Once again: Registries do not reduce or prevent sexual crime

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    • #66959 Reply

      By Joshua Vaughn . . . The Pennsylvania Supreme Court is expected to rule on five cases this year that could change how the state treats people convic
      [See the full post at: Once again: Registries do not reduce or prevent sexual crime]

    • #66964 Reply

      I believe that MOST sex offenders are everyday people like us who for whatever reason have gone down the wrong path be it curiosity, temporary mental issues, addictions and or a problem in their past. I do not believe Most are monsters lurking among us. I do believe however, that in this type of behavior once it comes out in whatever manner either being caught, reaching out for help or acting out that a person when faced with their problem CAN rehabilitate. Many on their own and certainly some with HELP. I believe HELP is what they need more than incarceration. How do I know this ? I know someone who rehabilitated himself because he had great remorse, he wanted to know what got him to that point in his life and decided to do something about it ! He has a huge desire to give back and has already mentored others who want to help themselves. He was over sentenced as the Judge said she wanted to make an example of him. He needs his family and his family needs him. A registery hurts the family as well and causes continuous pain for all in one way or another. Everyone deserves a second chance !

    • #66974 Reply

      I’m glad these cases are being heard by judges who are NOT beholden to an electorate! They can rule honestly without fear of being ran out of town on a rail and having their judicial careers decimated by an angry, vengeful, hateful, and willfully ignorant public who only cares that registrants pay and pay for the remainder of their days.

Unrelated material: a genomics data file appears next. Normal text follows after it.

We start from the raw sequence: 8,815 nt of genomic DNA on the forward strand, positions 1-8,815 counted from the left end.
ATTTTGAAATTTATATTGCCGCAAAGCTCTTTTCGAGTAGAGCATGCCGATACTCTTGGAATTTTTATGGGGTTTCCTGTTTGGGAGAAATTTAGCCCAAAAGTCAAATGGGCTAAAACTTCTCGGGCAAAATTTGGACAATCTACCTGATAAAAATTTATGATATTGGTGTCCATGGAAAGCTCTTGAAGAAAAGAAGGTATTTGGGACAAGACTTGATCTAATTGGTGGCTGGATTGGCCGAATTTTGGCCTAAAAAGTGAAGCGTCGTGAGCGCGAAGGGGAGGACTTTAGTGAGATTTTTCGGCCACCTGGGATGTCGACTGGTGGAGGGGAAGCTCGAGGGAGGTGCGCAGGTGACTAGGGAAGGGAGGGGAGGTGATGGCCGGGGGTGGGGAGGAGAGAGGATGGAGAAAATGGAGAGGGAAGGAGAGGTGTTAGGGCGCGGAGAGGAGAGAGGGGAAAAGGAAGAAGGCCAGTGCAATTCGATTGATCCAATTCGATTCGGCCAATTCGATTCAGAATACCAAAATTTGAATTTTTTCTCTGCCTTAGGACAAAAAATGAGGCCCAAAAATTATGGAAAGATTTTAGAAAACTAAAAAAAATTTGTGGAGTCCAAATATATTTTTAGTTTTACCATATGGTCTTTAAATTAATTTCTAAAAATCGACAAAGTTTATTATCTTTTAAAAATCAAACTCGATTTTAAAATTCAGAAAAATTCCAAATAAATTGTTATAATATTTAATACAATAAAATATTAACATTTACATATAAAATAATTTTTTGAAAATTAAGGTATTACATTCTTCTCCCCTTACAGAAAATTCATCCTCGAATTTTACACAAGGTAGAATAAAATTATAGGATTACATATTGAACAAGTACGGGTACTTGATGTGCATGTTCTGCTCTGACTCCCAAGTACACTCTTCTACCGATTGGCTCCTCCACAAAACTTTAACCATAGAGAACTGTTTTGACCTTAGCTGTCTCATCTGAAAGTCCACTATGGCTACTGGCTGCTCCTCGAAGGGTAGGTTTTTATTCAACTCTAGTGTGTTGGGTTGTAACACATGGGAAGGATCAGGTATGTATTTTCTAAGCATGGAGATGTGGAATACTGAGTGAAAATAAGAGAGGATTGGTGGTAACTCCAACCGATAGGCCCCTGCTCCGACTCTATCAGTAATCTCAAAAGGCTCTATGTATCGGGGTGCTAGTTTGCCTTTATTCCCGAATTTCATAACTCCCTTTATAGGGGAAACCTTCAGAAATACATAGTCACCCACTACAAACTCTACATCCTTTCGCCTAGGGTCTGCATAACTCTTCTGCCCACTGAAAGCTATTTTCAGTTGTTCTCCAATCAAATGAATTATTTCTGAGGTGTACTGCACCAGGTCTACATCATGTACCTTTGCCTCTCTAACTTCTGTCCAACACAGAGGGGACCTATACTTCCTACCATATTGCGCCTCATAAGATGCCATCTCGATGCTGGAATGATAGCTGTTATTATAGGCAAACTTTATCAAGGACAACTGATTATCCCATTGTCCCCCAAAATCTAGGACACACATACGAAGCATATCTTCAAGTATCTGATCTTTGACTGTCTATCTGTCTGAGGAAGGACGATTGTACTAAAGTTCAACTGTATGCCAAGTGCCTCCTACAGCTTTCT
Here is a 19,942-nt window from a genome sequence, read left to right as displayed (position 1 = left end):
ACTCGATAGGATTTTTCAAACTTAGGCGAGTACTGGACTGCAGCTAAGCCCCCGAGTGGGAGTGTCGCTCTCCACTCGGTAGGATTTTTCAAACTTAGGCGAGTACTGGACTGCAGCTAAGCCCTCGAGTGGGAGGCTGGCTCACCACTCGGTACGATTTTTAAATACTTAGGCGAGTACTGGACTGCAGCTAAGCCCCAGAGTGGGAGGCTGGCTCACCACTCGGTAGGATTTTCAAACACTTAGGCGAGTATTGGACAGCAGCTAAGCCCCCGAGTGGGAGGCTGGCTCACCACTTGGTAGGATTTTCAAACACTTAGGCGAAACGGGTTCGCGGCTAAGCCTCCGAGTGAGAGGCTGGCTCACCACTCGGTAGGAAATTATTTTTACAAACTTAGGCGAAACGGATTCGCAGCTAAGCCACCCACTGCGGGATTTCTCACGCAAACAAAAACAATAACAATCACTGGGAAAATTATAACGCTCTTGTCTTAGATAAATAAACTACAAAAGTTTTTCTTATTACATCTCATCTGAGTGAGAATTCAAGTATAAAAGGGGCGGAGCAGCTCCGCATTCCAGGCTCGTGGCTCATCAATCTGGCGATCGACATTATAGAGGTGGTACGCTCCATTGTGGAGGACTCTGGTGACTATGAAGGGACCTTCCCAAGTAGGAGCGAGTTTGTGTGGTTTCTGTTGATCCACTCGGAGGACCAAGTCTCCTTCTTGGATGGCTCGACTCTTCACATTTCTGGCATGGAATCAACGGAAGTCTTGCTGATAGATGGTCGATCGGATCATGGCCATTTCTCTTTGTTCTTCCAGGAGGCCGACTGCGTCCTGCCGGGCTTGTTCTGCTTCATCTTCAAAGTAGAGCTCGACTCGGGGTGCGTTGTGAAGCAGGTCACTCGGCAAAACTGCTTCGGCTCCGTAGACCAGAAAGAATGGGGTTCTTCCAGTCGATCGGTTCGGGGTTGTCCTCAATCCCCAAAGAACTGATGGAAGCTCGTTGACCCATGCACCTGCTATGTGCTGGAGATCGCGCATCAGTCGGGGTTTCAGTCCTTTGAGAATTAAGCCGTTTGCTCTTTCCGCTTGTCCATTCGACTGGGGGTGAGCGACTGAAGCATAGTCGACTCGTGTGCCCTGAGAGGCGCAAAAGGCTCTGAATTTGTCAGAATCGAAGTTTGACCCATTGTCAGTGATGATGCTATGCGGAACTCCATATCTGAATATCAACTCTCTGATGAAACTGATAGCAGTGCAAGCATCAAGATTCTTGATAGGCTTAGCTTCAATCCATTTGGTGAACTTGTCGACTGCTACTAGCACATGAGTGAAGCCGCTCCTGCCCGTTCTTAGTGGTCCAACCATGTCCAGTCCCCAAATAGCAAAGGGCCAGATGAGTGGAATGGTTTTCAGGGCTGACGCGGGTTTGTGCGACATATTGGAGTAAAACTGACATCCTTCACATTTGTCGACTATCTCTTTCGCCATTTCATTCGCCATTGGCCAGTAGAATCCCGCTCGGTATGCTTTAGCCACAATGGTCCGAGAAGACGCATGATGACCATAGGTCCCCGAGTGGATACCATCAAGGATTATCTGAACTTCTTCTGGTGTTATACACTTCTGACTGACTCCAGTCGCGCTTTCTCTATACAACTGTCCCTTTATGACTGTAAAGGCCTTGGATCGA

• #66982 Reply

      You know I liked that “ran out on a rail” it was plain and simple and even made a statement. I also liked yours Kathy. While we are not suppose to judge nothing wrong with opinions because conflict comes up in many or much of this sex ordeal.. such as I’m going to make an example of you or something like that. I’m sure that has came up thousands of times in trails. This sex ordeal in a lot of ways is a bit much.

      One would wonder who does a lot of this vain glory even trespassing on another man’s conscious. True justice is still true justice and nothing wrong with a bit of punishment. Even a small conviction for smoking dope which is legal now in some states.. Much of this is overkill justice.

    • #67016 Reply

      Until the public truly understands that the hyperbole used by politicians to fan flames of fear and then allows them to score political points, e.g. inciting false fear in the public to enhance their political advantage, courts will err on the side of caution. Courts are very vulnerable to public opinion as well, and without good research at hand, has been educated by the hate politics of the registry. I find it unconscionable that politicians can treat the public with such blatant disregard for their safety. just like a domestic violence, it’s all about power and control. They’re using their power to create specious arguments in order to make the public fear imminent harm, which in turn inspires the public to turn their power and authority back over to the abusing politician, granting that politician the power to act with impunity. It disgusts me.